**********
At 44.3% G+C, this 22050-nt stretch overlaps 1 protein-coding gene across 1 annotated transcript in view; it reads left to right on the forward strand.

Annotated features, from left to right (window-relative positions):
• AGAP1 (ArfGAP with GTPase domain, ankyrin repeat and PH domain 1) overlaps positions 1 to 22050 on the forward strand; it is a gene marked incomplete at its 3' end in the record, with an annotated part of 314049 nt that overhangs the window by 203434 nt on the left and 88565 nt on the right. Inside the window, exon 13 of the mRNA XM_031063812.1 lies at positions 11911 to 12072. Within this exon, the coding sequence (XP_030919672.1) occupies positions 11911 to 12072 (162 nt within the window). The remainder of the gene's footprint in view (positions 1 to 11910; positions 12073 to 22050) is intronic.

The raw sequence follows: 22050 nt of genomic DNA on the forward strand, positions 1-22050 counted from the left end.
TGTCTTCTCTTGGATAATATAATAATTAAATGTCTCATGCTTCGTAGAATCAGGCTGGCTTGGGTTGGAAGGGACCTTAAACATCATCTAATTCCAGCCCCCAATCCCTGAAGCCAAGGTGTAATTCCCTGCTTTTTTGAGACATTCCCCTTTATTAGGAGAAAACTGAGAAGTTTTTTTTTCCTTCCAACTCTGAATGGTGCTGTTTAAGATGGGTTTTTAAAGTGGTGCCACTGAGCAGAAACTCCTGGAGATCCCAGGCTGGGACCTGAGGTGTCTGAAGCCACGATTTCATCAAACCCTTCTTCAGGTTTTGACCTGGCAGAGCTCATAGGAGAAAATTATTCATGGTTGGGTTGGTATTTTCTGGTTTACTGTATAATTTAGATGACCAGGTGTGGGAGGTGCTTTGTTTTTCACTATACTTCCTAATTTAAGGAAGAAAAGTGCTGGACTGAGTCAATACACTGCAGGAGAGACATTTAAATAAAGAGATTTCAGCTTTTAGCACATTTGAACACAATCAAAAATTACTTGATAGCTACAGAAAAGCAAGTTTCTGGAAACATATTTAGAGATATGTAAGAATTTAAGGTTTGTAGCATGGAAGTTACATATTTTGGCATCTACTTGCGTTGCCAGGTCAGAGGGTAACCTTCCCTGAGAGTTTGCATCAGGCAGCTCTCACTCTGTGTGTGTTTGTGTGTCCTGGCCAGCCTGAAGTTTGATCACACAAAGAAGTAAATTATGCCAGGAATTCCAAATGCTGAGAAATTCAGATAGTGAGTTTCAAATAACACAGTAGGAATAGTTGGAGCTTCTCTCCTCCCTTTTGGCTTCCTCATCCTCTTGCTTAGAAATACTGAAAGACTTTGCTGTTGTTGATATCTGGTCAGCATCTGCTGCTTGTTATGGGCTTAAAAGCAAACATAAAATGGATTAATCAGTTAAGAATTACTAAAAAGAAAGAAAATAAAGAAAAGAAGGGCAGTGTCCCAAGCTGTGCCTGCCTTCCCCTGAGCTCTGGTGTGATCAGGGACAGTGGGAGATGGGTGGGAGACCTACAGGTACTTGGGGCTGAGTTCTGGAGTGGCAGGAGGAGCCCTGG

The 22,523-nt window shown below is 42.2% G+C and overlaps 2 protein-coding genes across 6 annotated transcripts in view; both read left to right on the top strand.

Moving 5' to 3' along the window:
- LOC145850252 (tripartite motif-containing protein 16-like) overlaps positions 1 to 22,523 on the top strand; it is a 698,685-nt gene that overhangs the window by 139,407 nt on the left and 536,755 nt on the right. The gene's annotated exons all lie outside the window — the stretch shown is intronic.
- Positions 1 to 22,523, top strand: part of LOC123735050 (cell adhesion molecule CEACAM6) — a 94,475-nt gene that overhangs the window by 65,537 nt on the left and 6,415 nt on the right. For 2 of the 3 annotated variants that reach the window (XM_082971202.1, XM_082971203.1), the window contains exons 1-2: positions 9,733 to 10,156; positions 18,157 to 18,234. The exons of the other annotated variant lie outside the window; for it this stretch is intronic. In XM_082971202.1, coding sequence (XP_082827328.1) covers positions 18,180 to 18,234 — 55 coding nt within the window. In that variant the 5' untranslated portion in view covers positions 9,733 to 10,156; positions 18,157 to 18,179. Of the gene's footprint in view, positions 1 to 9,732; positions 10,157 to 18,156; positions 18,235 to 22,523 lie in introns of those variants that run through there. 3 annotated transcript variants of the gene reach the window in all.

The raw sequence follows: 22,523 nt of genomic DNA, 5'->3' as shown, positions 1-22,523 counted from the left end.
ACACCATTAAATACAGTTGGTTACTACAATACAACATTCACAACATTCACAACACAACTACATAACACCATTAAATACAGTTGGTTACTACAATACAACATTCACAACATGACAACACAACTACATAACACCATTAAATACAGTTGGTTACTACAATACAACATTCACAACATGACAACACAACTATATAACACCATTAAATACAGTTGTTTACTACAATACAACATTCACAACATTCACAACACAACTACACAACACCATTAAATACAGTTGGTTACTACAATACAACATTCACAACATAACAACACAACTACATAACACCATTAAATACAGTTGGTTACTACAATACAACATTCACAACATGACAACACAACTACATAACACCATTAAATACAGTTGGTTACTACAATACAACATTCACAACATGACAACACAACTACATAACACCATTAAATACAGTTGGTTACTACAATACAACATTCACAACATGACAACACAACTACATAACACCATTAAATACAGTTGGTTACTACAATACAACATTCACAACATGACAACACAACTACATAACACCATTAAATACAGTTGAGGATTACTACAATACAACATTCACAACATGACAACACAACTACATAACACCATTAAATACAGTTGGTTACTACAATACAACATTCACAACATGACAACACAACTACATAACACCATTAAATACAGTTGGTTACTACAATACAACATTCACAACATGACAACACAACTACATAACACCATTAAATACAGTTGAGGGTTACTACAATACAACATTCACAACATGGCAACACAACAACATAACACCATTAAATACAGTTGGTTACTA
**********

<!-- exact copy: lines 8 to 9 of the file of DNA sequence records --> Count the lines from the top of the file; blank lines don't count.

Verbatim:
- LOC145850252 (tripartite motif-containing protein 16-like) overlaps positions 1 to 22,523 on the top strand; it is a 698,685-nt gene that overhangs the window by 139,407 nt on the left and 536,755 nt on the right. The gene's annotated exons all lie outside the window — the stretch shown is intronic.
- Positions 1 to 22,523, top strand: part of LOC123735050 (cell adhesion molecule CEACAM6) — a 94,475-nt gene that overhangs the window by 65,537 nt on the left and 6,415 nt on the right. For 2 of the 3 annotated variants that reach the window (XM_082971202.1, XM_082971203.1), the window contains exons 1-2: positions 9,733 to 10,156; positions 18,157 to 18,234. The exons of the other annotated variant lie outside the window; for it this stretch is intronic. In XM_082971202.1, coding sequence (XP_082827328.1) covers positions 18,180 to 18,234 — 55 coding nt within the window. In that variant the 5' untranslated portion in view covers positions 9,733 to 10,156; positions 18,157 to 18,179. Of the gene's footprint in view, positions 1 to 9,732; positions 10,157 to 18,156; positions 18,235 to 22,523 lie in introns of those variants that run through there. 3 annotated transcript variants of the gene reach the window in all.